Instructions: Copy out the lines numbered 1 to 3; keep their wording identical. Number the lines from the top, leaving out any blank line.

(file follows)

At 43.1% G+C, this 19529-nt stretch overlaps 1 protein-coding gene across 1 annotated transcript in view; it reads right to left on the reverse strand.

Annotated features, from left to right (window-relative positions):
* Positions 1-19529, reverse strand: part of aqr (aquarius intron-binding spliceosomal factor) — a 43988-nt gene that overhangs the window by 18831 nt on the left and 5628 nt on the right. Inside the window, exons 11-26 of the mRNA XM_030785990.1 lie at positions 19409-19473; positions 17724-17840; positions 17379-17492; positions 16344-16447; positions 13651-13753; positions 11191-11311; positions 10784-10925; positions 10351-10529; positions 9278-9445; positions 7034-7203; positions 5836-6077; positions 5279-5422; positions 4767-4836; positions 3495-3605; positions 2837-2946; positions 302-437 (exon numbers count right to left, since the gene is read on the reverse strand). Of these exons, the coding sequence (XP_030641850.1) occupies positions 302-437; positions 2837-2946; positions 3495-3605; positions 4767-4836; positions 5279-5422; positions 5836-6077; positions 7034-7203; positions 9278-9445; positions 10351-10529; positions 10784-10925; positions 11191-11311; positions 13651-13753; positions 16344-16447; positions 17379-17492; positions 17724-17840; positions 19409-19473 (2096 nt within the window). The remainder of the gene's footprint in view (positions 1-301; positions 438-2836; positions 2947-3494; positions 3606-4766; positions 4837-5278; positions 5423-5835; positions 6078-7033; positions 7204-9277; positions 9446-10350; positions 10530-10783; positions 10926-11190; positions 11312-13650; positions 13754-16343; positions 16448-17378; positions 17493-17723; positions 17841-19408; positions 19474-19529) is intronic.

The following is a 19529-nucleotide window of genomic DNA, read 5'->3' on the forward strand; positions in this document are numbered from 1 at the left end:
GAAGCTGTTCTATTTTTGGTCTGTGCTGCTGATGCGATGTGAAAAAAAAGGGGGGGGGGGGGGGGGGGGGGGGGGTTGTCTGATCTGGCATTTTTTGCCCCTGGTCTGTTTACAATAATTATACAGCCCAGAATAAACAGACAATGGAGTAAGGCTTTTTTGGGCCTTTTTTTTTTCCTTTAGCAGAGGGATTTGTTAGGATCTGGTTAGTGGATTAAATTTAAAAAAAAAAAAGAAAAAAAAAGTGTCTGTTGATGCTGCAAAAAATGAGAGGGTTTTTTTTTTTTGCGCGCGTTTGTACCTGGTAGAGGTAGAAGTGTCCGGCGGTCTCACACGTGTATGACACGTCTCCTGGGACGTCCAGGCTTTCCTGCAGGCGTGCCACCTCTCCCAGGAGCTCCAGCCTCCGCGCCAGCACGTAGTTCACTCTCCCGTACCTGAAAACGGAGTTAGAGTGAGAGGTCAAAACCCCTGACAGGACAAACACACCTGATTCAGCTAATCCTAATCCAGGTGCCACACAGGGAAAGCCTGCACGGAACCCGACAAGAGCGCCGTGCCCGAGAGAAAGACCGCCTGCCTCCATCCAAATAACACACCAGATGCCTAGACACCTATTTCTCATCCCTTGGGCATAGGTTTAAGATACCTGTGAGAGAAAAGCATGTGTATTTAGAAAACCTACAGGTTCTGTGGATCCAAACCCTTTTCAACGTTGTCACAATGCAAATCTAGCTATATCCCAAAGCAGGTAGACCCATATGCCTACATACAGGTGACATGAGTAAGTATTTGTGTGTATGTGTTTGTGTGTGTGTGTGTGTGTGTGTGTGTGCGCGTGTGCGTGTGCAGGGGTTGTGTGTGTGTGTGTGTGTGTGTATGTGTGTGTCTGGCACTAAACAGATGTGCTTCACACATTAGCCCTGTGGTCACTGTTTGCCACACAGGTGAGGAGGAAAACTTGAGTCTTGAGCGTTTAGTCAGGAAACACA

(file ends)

At 43.1% G+C, this 19529-nt stretch overlaps 1 protein-coding gene across 1 annotated transcript in view; it reads right to left on the reverse strand.

Annotated features, from left to right (window-relative positions):
* Positions 1-19529, reverse strand: part of aqr (aquarius intron-binding spliceosomal factor) — a 43988-nt gene that overhangs the window by 18831 nt on the left and 5628 nt on the right. Inside the window, exons 11-26 of the mRNA XM_030785990.1 lie at positions 19409-19473; positions 17724-17840; positions 17379-17492; positions 16344-16447; positions 13651-13753; positions 11191-11311; positions 10784-10925; positions 10351-10529; positions 9278-9445; positions 7034-7203; positions 5836-6077; positions 5279-5422; positions 4767-4836; positions 3495-3605; positions 2837-2946; positions 302-437 (exon numbers count right to left, since the gene is read on the reverse strand). Of these exons, the coding sequence (XP_030641850.1) occupies positions 302-437; positions 2837-2946; positions 3495-3605; positions 4767-4836; positions 5279-5422; positions 5836-6077; positions 7034-7203; positions 9278-9445; positions 10351-10529; positions 10784-10925; positions 11191-11311; positions 13651-13753; positions 16344-16447; positions 17379-17492; positions 17724-17840; positions 19409-19473 (2096 nt within the window). The remainder of the gene's footprint in view (positions 1-301; positions 438-2836; positions 2947-3494; positions 3606-4766; positions 4837-5278; positions 5423-5835; positions 6078-7033; positions 7204-9277; positions 9446-10350; positions 10530-10783; positions 10926-11190; positions 11312-13650; positions 13754-16343; positions 16448-17378; positions 17493-17723; positions 17841-19408; positions 19474-19529) is intronic.